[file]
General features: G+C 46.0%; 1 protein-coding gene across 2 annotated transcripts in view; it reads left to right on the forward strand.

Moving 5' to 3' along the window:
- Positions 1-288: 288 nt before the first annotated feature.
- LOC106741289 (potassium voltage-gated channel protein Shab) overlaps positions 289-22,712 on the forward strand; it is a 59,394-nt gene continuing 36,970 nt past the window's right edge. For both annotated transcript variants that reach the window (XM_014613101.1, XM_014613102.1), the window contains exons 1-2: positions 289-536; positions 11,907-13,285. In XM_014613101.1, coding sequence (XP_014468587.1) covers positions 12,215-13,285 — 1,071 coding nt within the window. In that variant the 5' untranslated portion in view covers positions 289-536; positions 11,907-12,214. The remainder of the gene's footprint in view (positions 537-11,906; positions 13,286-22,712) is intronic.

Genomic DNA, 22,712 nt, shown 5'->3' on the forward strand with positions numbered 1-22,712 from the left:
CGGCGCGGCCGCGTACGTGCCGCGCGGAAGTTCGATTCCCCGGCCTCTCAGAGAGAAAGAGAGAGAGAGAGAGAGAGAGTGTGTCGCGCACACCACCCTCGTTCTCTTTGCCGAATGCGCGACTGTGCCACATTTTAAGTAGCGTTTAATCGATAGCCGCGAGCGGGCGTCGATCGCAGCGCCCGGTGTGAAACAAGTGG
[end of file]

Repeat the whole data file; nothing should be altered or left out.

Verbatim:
General features: G+C 46.0%; 1 protein-coding gene across 2 annotated transcripts in view; it reads left to right on the forward strand.

Moving 5' to 3' along the window:
- Positions 1-288: 288 nt before the first annotated feature.
- LOC106741289 (potassium voltage-gated channel protein Shab) overlaps positions 289-22,712 on the forward strand; it is a 59,394-nt gene continuing 36,970 nt past the window's right edge. For both annotated transcript variants that reach the window (XM_014613101.1, XM_014613102.1), the window contains exons 1-2: positions 289-536; positions 11,907-13,285. In XM_014613101.1, coding sequence (XP_014468587.1) covers positions 12,215-13,285 — 1,071 coding nt within the window. In that variant the 5' untranslated portion in view covers positions 289-536; positions 11,907-12,214. The remainder of the gene's footprint in view (positions 537-11,906; positions 13,286-22,712) is intronic.

Genomic DNA, 22,712 nt, shown 5'->3' on the forward strand with positions numbered 1-22,712 from the left:
CGGCGCGGCCGCGTACGTGCCGCGCGGAAGTTCGATTCCCCGGCCTCTCAGAGAGAAAGAGAGAGAGAGAGAGAGAGAGTGTGTCGCGCACACCACCCTCGTTCTCTTTGCCGAATGCGCGACTGTGCCACATTTTAAGTAGCGTTTAATCGATAGCCGCGAGCGGGCGTCGATCGCAGCGCCCGGTGTGAAACAAGTGG